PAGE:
• Guard interlocking and emergency stopping systems for machinery
  • Railway signaling systems, and
  • Variable speed motor drives used to restrict speed as a means of protection.

Relevant means of implementing safety functions include electromechanical relays (electrical), nonprogrammable solid-state electronics (electronic), and programmable electronics. Programmable electronic safety-related systems typically incorporate programmable controllers, programmable logic controllers, microprocessors, application specific integrated circuits, or other programmable devices which could include smart devices such as sensors, transmitters, and actuators.

In every case, the standard applies to the entire E/E/PE safety-related system. That could encompass, for example, a sensor, through control logic and communication systems, to final actuator, including any critical actions of a human operator. For safety functions to be effectively specified and implemented, it is essential to consider the system as a whole. The physical extent of an E/E/PE safety-related system is solely determined by the safety function.

Working through the entire safety lifecycle is a major undertaking, but it is a process critical to the safety of people, property, and environment.

Robert I. Williams, PE, is instrumentation and control systems manager at Brinderson, Costa Mesa, Calif. 

Key concepts:

  • Understanding process safety involves potentially confusing standards and acronyms.
  • Working through the overall safety lifecycle is a major project, but the process is straightforward.
  • Understanding a few basic concepts can help decipher the complexities of standards language. 


Detail on IEC safety standards




The Top Plant program honors outstanding manufacturing facilities in North America. View the 2015 Top Plant.
The Product of the Year program recognizes products newly released in the manufacturing industries.
Each year, a panel of Control Engineering and Plant Engineering editors and industry expert judges select the System Integrator of the Year Award winners in three categories.
Pipe fabrication and IIoT; 2017 Product of the Year finalists
The future of electrical safety; Four keys to RPM success; Picking the right weld fume option
A new approach to the Skills Gap; Community colleges may hold the key for manufacturing; 2017 Engineering Leaders Under 40
Control room technology innovation; Practical approaches to corrosion protection; Pipeline regulator revises quality programs
The cloud, mobility, and remote operations; SCADA and contextual mobility; Custom UPS empowering a secure pipeline
Infrastructure for natural gas expansion; Artificial lift methods; Disruptive technology and fugitive gas emissions
Power system design for high-performance buildings; mitigating arc flash hazards
VFDs improving motion control applications; Powering automation and IIoT wirelessly; Connecting the dots
Natural gas engines; New applications for fuel cells; Large engines become more efficient; Extending boiler life

Annual Salary Survey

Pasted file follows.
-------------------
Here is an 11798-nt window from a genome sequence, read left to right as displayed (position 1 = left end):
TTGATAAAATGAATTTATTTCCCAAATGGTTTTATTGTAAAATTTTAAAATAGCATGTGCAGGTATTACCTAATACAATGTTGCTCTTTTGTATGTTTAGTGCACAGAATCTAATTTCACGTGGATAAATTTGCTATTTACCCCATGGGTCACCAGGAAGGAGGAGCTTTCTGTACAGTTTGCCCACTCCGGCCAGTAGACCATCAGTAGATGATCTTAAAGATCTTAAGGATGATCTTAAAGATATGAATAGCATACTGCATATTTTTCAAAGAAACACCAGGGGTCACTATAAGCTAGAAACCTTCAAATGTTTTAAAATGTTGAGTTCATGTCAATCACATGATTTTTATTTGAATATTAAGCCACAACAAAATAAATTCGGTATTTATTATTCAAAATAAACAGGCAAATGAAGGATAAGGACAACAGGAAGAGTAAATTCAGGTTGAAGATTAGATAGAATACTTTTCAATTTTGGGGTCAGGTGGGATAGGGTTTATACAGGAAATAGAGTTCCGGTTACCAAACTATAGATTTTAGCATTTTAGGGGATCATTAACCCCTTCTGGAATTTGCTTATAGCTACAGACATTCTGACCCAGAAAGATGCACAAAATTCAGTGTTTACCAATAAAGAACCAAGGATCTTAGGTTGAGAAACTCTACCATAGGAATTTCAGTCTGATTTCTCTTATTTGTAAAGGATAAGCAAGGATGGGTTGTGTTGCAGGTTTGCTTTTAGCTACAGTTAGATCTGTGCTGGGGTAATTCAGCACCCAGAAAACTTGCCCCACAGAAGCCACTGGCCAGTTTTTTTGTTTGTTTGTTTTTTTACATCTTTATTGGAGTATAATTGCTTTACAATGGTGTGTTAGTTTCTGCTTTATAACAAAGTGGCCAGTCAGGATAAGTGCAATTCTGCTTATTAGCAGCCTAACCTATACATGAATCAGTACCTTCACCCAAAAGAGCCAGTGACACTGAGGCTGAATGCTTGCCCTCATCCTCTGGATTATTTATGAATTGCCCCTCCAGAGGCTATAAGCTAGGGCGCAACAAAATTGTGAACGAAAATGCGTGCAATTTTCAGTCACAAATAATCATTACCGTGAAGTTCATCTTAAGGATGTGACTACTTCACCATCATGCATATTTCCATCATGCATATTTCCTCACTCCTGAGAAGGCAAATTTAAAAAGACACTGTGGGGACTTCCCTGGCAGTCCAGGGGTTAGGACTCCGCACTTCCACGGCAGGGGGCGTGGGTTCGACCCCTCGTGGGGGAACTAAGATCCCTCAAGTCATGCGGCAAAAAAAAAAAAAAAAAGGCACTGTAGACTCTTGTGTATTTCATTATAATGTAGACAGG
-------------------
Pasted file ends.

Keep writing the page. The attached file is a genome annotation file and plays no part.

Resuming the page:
Before the calendar turned, 2016 already had the makings of a pivotal year for manufacturing, and for the world.

There were the big events for the year, including the United States as Partner Country at Hannover Messe in April and the 2016 International Manufacturing Technology Show in Chicago in September. There's also the matter of the U.S. presidential elections in November, which promise to shape policy in manufacturing for years to come.

But the year started with global economic turmoil, as a slowdown in Chinese manufacturing triggered a worldwide stock hiccup that sent values plummeting. The continued plunge in world oil prices has resulted in a slowdown in exploration and, by extension, the manufacture of exploration equipment.

Read more: 2015 Salary Survey

Maintenance and reliability tips and best practices from the maintenance and reliability coaches at Allied Reliability Group.
The One Voice for Manufacturing blog reports on federal public policy issues impacting the manufacturing sector. One Voice is a joint effort by the National Tooling and Machining...
The Society for Maintenance and Reliability Professionals an organization devoted...
Join this ongoing discussion of machine guarding topics, including solutions assessments, regulatory compliance, gap analysis...
IMS Research, recently acquired by IHS Inc., is a leading independent supplier of market research and consultancy to the global electronics industry.
Maintenance is not optional in manufacturing. It’s a profit center, driving productivity and uptime while reducing overall repair costs.
The Lachance on CMMS blog is about current maintenance topics. Blogger Paul Lachance is president and chief technology officer for Smartware Group.
The maintenance journey has been a long, slow trek for most manufacturers and has gone from preventive maintenance to predictive maintenance.
This digital report explains how plant engineers and subject matter experts (SME) need support for time series data and its many challenges.
This digital report will explore several aspects of how IIoT will transform manufacturing in the coming years.
Maintenance Manager; California Oils Corp.
Associate, Electrical Engineering; Wood Harbinger
Control Systems Engineer; Robert Bosch Corp.
This course focuses on climate analysis, appropriateness of cooling system selection, and combining cooling systems.
This course will help identify and reveal electrical hazards and identify the solutions to implementing and maintaining a safe work environment.
This course explains how maintaining power and communication systems through emergency power-generation systems is critical.
click me